What’s next for Resteasy?  Next release I’ll be focusing on getting it up to date with the latest JAX-RS 2.0 snapshot.  I also have to get started on my O’Reilly book.

Scoping out Resteasy Skeleton Key Security

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I’ve been heavily prototyping a security solution for Resteasy code named Resteasy Skeleton Key. The solution has the following requirements:

  • Central auth server
  • Works with browsers.
  • Works with machine clients (code).
  • Single sign-on solution for simple web apps
  • Granting permission to third-parties to access your resources.
  • Maps well to the role-based security model of Java EE
  • Optional client certificate support for increased security
  • Supports SOA.  Distributed applications that have complex interactions between different services.
  • Cloud-ready authentication server/identity server.
  • Integrate tightly and seemlessly to JBoss AS7


The Implementation

You can take a look at my code as it progresses.  Here’s generally what I’m doing:

  • OAuth Bearer Token authentication for machine-based clients.
  • Bearer token will be our own extension to Json Web Token (JWT).
  • Bearer tokens will be distributed using  Json Web Signatures (JWS)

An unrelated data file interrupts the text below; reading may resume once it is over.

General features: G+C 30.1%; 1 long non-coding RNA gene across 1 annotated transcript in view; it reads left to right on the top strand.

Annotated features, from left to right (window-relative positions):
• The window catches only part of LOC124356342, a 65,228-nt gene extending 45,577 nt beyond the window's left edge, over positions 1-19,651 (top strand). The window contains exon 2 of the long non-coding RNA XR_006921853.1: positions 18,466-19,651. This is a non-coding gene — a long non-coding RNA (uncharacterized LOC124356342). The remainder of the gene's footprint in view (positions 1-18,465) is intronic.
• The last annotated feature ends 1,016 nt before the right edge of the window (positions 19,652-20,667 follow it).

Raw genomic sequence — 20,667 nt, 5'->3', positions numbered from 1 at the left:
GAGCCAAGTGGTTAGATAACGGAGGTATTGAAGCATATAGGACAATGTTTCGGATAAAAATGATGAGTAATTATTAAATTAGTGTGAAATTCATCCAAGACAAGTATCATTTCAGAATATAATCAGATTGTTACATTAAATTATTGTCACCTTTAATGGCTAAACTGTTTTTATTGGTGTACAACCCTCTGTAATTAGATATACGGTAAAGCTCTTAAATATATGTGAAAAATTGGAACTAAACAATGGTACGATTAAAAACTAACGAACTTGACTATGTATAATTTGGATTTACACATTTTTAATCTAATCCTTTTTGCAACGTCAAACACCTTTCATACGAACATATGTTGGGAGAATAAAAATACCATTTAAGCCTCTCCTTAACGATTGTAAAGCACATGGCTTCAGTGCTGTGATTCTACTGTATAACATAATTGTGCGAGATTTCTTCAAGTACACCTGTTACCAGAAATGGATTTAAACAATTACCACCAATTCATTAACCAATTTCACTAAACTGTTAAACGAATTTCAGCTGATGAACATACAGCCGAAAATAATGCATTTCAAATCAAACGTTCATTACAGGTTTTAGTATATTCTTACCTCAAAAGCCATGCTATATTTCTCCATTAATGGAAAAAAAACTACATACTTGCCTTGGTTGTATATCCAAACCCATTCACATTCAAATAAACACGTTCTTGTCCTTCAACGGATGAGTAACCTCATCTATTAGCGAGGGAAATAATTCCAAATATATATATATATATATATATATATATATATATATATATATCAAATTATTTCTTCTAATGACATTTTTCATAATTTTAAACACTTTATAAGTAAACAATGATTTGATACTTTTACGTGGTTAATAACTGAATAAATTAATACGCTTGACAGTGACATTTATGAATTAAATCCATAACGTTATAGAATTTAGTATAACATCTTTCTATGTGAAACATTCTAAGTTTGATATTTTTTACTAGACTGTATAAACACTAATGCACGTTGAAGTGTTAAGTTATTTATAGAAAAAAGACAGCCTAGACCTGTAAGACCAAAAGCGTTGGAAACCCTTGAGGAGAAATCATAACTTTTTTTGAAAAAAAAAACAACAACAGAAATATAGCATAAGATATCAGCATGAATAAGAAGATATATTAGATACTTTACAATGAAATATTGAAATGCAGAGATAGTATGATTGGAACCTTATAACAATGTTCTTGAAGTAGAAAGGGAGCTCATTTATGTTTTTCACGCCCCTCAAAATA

• Bearer tokens are issued for a user and also define role allowed for each distributed resource a user might interact with.
  • OAuth 2.0 and our bearer token implementation will be used to provide browser single-sign-on.
  • Oauth 2.0 and our bearer tokens will be used to provide browser authenticated third-party access grants.  (What OAuth2 was actually designed to do).
  • Client certificates can be  required at any authentication point depending on how you configure things.  Browser to IDP, Browser to resource, client to resource.
  • Implementing an Authentication Server to support all this.

As of 11/21/2012, I have implemented a JAX-RS friendly JWS implementation.  I have speced out and implemented our bearer tokens.  I’ve written a LoginModule for AS7 that can perform OAuth2 Bearer token authentication using our bearer token format and JWS.  Token format allows you to require SSL with client-certificates.  If you have this enabled, it also supports the idea of a surrogate, that is, one principal performat a request on behalf of a specific user.  Finally, I’ve started to scope out and implement an Identity/Authentication server to support all this stuff.  This isn’t complete yet.  I’ll document this stuff in more detail as I get closer to a beta release.


Relationship to Picketlink